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January 13, 2003

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After shivering in northern Iran we're happy to stroll through a date palm oasis in Bam. Too bad Jill can't let her hair down or wear a short sleeve T-shirt without breaking the law (yet even if it wasn't law we would stay in local clothes and minimize our impact on the culture). Bam's old city, enclosed within fortress walls, lies deserted on the town's outskirts. The size and condition of these ruins rivals any site in the world. Crumble down houses, fortified inns, and a restored castle recall 1500 years of history, from its founding in the 2nd century AD to its fall in 1722 after an Afghan invasion. The city reached its height as a staging post for trade caravans between Persia and India during the 1500's. Much of the old glory remains in the extensive ruins which are open for any visitor to poke around. This turns out to be one of the best sites in Iran for a glimpse of medieval Persia. We're left wondering how a rainstorm doesn't wash the mud brick into the oasis.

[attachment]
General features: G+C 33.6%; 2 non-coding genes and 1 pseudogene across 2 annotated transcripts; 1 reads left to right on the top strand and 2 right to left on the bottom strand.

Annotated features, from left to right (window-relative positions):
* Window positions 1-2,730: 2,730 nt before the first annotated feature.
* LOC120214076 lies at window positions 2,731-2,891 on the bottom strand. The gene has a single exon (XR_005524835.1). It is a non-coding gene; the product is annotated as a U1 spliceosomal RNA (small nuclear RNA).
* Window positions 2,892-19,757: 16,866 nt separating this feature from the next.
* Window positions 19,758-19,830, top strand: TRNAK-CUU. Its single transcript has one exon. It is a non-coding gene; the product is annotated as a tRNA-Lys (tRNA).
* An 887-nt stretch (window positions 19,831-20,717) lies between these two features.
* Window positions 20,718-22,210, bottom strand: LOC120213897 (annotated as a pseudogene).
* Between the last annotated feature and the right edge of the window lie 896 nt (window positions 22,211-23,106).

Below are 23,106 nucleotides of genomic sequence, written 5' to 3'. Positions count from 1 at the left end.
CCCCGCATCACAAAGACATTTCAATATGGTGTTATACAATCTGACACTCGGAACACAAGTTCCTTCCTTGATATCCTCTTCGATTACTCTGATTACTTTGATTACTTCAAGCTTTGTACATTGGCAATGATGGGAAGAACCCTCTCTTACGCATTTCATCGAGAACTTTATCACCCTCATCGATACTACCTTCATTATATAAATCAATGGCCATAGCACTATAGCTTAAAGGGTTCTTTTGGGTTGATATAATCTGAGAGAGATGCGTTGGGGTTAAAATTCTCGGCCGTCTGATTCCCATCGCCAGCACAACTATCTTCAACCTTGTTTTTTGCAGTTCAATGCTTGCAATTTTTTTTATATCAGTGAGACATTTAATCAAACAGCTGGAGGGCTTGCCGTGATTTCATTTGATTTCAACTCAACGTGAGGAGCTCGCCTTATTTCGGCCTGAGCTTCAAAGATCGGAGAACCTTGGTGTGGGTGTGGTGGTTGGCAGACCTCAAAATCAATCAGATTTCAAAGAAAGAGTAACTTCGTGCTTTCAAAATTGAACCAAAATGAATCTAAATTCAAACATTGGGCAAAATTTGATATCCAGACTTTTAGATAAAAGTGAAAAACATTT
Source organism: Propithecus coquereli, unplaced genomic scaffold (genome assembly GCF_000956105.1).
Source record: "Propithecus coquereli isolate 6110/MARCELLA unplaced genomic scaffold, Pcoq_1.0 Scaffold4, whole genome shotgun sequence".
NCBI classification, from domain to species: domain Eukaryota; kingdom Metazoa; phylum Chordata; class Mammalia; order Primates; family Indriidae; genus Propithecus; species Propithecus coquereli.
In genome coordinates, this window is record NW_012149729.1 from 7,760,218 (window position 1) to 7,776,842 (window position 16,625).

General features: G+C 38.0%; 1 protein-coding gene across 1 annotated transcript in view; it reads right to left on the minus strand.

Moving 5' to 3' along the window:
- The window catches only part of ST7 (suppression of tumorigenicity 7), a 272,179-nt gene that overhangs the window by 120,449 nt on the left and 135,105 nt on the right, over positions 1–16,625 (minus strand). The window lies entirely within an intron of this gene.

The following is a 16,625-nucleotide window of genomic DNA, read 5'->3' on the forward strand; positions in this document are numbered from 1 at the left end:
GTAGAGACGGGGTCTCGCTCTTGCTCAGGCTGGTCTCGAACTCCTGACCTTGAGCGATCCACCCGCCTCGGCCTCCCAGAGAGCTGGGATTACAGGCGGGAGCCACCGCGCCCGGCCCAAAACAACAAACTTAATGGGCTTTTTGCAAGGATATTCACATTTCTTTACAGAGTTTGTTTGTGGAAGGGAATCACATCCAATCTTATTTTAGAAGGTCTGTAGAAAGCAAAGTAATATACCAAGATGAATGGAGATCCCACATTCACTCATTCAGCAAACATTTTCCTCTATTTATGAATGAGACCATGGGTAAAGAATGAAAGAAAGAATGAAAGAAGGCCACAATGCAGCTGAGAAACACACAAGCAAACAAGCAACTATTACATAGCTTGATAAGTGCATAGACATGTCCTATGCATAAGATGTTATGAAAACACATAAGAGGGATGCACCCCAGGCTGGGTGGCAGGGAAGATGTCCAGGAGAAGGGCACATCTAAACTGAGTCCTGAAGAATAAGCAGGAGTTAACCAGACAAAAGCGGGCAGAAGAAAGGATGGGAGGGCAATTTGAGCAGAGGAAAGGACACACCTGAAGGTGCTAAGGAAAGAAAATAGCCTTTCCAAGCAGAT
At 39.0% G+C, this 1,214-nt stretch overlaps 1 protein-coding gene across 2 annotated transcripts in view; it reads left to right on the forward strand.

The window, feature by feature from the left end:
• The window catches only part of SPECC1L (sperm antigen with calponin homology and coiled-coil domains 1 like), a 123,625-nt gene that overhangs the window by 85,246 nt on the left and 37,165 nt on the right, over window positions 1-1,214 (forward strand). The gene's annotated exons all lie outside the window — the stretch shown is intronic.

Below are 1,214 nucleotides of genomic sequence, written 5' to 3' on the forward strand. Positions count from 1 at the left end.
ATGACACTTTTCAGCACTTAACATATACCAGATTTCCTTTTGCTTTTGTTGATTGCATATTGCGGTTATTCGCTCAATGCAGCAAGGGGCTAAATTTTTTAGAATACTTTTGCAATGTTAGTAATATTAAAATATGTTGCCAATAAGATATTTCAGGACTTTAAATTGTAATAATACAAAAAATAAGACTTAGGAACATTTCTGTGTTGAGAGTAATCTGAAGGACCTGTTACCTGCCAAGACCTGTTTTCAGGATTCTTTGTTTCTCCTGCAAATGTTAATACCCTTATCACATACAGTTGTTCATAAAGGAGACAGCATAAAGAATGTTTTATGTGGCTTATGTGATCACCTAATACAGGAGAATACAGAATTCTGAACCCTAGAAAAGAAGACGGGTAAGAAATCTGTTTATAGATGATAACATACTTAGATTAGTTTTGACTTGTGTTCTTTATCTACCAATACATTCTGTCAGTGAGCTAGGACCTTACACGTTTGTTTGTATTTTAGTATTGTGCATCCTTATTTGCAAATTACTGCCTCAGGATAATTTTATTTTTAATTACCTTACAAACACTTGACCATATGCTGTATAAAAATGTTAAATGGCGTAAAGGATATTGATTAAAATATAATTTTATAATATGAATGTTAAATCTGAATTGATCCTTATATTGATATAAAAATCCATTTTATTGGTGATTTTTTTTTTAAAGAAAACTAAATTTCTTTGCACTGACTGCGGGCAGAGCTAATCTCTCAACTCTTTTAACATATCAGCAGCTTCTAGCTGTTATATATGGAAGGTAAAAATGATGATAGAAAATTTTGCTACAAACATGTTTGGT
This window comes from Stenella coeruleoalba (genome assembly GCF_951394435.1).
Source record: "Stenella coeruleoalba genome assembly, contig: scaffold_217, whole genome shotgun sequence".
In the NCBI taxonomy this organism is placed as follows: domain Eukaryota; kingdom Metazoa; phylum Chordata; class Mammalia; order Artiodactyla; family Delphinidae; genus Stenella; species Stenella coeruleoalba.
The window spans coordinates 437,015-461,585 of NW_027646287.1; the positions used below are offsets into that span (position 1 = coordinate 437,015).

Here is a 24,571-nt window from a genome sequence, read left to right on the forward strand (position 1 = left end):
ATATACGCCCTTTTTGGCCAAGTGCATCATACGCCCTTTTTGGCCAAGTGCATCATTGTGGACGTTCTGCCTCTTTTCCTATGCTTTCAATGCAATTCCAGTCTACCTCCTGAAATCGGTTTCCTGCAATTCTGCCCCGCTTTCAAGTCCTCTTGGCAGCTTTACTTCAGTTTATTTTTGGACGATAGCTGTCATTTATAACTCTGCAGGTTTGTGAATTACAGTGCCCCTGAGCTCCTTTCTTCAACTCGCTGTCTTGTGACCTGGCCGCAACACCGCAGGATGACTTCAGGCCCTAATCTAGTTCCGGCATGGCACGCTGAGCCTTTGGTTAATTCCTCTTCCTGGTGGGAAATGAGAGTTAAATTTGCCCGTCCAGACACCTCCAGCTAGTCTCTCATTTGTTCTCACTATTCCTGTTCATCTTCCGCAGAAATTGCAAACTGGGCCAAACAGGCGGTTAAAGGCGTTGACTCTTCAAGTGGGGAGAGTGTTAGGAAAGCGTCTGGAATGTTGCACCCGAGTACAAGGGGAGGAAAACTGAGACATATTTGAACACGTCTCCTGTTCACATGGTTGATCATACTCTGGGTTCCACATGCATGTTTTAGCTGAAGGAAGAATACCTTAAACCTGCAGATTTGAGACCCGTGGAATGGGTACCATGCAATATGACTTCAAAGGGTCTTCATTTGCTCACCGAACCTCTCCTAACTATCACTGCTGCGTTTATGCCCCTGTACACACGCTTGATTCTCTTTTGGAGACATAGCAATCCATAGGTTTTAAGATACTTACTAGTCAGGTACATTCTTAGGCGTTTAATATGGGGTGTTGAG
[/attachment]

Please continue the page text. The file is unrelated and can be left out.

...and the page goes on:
Bam's old city once held over 11,000 people within its walls which are 1500 years old.
In the evening we backtrack to a pleasant city called Kerman on the fringes of the Dasht-e-Lut desert. Each major Iranian city seems to be known for a particular trade, product, or food. In Kerman we find a soft type of carpet called patay, made from cotton, using more green than usual (a sacred color in Islam), and featuring designs of trees or intricate floral patterns.